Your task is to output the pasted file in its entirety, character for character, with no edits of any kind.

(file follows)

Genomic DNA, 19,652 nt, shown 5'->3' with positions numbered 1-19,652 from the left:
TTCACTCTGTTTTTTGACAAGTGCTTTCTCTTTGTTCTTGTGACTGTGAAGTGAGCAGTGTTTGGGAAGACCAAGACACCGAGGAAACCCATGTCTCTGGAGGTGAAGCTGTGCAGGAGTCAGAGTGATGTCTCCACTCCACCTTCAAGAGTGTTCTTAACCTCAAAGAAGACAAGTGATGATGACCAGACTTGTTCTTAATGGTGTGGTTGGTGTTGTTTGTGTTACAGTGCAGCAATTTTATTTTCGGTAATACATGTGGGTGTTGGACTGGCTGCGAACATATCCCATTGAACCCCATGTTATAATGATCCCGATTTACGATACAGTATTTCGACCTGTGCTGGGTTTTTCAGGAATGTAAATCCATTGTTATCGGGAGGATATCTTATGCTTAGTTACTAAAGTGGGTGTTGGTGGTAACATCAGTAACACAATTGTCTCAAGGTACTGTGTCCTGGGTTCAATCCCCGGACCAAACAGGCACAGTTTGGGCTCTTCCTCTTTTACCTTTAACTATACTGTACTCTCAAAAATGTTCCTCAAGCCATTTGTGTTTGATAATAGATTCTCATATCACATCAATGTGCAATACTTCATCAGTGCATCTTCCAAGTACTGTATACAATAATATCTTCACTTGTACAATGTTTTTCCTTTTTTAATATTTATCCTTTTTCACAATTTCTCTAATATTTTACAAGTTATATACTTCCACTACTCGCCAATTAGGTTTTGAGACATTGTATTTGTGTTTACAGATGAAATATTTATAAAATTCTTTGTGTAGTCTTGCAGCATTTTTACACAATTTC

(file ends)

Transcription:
Genomic DNA, 19,652 nt, shown 5'->3' with positions numbered 1-19,652 from the left:
TTCACTCTGTTTTTTGACAAGTGCTTTCTCTTTGTTCTTGTGACTGTGAAGTGAGCAGTGTTTGGGAAGACCAAGACACCGAGGAAACCCATGTCTCTGGAGGTGAAGCTGTGCAGGAGTCAGAGTGATGTCTCCACTCCACCTTCAAGAGTGTTCTTAACCTCAAAGAAGACAAGTGATGATGACCAGACTTGTTCTTAATGGTGTGGTTGGTGTTGTTTGTGTTACAGTGCAGCAATTTTATTTTCGGTAATACATGTGGGTGTTGGACTGGCTGCGAACATATCCCATTGAACCCCATGTTATAATGATCCCGATTTACGATACAGTATTTCGACCTGTGCTGGGTTTTTCAGGAATGTAAATCCATTGTTATCGGGAGGATATCTTATGCTTAGTTACTAAAGTGGGTGTTGGTGGTAACATCAGTAACACAATTGTCTCAAGGTACTGTGTCCTGGGTTCAATCCCCGGACCAAACAGGCACAGTTTGGGCTCTTCCTCTTTTACCTTTAACTATACTGTACTCTCAAAAATGTTCCTCAAGCCATTTGTGTTTGATAATAGATTCTCATATCACATCAATGTGCAATACTTCATCAGTGCATCTTCCAAGTACTGTATACAATAATATCTTCACTTGTACAATGTTTTTCCTTTTTTAATATTTATCCTTTTTCACAATTTCTCTAATATTTTACAAGTTATATACTTCCACTACTCGCCAATTAGGTTTTGAGACATTGTATTTGTGTTTACAGATGAAATATTTATAAAATTCTTTGTGTAGTCTTGCAGCATTTTTACACAATTTC